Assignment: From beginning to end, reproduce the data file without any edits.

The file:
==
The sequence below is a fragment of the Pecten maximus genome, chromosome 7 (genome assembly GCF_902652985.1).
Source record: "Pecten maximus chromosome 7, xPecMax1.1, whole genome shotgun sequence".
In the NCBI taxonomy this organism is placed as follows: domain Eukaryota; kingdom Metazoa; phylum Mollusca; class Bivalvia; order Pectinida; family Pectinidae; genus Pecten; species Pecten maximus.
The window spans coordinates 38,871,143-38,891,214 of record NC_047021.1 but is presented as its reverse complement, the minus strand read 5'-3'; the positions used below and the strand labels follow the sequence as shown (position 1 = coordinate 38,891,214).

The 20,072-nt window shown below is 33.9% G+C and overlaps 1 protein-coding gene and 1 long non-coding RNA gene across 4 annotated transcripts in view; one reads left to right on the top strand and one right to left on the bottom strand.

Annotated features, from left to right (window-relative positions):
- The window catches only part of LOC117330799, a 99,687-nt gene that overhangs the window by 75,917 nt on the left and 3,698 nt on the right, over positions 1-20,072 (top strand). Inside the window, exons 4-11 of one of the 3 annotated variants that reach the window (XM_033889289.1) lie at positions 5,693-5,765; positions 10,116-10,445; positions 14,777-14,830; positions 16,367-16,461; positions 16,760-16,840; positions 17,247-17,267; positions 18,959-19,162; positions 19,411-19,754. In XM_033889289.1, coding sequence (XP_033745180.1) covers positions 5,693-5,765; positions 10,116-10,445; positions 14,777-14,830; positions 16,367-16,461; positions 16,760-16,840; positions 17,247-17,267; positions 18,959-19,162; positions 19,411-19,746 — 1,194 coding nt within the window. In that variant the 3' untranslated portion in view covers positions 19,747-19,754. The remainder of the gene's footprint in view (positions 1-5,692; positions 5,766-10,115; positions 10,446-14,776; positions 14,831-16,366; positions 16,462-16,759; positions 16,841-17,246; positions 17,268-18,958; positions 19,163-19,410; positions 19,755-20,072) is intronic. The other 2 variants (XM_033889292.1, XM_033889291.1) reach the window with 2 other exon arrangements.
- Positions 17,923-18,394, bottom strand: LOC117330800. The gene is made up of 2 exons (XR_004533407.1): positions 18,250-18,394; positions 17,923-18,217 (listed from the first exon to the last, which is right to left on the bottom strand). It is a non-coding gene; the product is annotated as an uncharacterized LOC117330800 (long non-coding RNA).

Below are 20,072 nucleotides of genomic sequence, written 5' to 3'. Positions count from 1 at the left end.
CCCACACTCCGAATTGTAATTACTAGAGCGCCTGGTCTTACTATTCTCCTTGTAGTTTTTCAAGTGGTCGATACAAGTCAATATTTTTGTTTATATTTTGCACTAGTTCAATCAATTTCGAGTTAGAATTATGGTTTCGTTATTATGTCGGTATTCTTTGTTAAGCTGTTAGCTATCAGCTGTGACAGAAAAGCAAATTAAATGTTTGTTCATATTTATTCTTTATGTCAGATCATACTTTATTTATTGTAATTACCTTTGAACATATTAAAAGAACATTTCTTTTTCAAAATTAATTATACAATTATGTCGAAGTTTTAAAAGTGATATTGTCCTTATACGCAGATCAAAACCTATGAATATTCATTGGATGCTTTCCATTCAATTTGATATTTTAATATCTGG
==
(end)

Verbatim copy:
The sequence below is a fragment of the Pecten maximus genome, chromosome 7 (genome assembly GCF_902652985.1).
Source record: "Pecten maximus chromosome 7, xPecMax1.1, whole genome shotgun sequence".
In the NCBI taxonomy this organism is placed as follows: domain Eukaryota; kingdom Metazoa; phylum Mollusca; class Bivalvia; order Pectinida; family Pectinidae; genus Pecten; species Pecten maximus.
The window spans coordinates 38,871,143-38,891,214 of record NC_047021.1 but is presented as its reverse complement, the minus strand read 5'-3'; the positions used below and the strand labels follow the sequence as shown (position 1 = coordinate 38,891,214).

The 20,072-nt window shown below is 33.9% G+C and overlaps 1 protein-coding gene and 1 long non-coding RNA gene across 4 annotated transcripts in view; one reads left to right on the top strand and one right to left on the bottom strand.

Annotated features, from left to right (window-relative positions):
- The window catches only part of LOC117330799, a 99,687-nt gene that overhangs the window by 75,917 nt on the left and 3,698 nt on the right, over positions 1-20,072 (top strand). Inside the window, exons 4-11 of one of the 3 annotated variants that reach the window (XM_033889289.1) lie at positions 5,693-5,765; positions 10,116-10,445; positions 14,777-14,830; positions 16,367-16,461; positions 16,760-16,840; positions 17,247-17,267; positions 18,959-19,162; positions 19,411-19,754. In XM_033889289.1, coding sequence (XP_033745180.1) covers positions 5,693-5,765; positions 10,116-10,445; positions 14,777-14,830; positions 16,367-16,461; positions 16,760-16,840; positions 17,247-17,267; positions 18,959-19,162; positions 19,411-19,746 — 1,194 coding nt within the window. In that variant the 3' untranslated portion in view covers positions 19,747-19,754. The remainder of the gene's footprint in view (positions 1-5,692; positions 5,766-10,115; positions 10,446-14,776; positions 14,831-16,366; positions 16,462-16,759; positions 16,841-17,246; positions 17,268-18,958; positions 19,163-19,410; positions 19,755-20,072) is intronic. The other 2 variants (XM_033889292.1, XM_033889291.1) reach the window with 2 other exon arrangements.
- Positions 17,923-18,394, bottom strand: LOC117330800. The gene is made up of 2 exons (XR_004533407.1): positions 18,250-18,394; positions 17,923-18,217 (listed from the first exon to the last, which is right to left on the bottom strand). It is a non-coding gene; the product is annotated as an uncharacterized LOC117330800 (long non-coding RNA).

Below are 20,072 nucleotides of genomic sequence, written 5' to 3'. Positions count from 1 at the left end.
CCCACACTCCGAATTGTAATTACTAGAGCGCCTGGTCTTACTATTCTCCTTGTAGTTTTTCAAGTGGTCGATACAAGTCAATATTTTTGTTTATATTTTGCACTAGTTCAATCAATTTCGAGTTAGAATTATGGTTTCGTTATTATGTCGGTATTCTTTGTTAAGCTGTTAGCTATCAGCTGTGACAGAAAAGCAAATTAAATGTTTGTTCATATTTATTCTTTATGTCAGATCATACTTTATTTATTGTAATTACCTTTGAACATATTAAAAGAACATTTCTTTTTCAAAATTAATTATACAATTATGTCGAAGTTTTAAAAGTGATATTGTCCTTATACGCAGATCAAAACCTATGAATATTCATTGGATGCTTTCCATTCAATTTGATATTTTAATATCTGG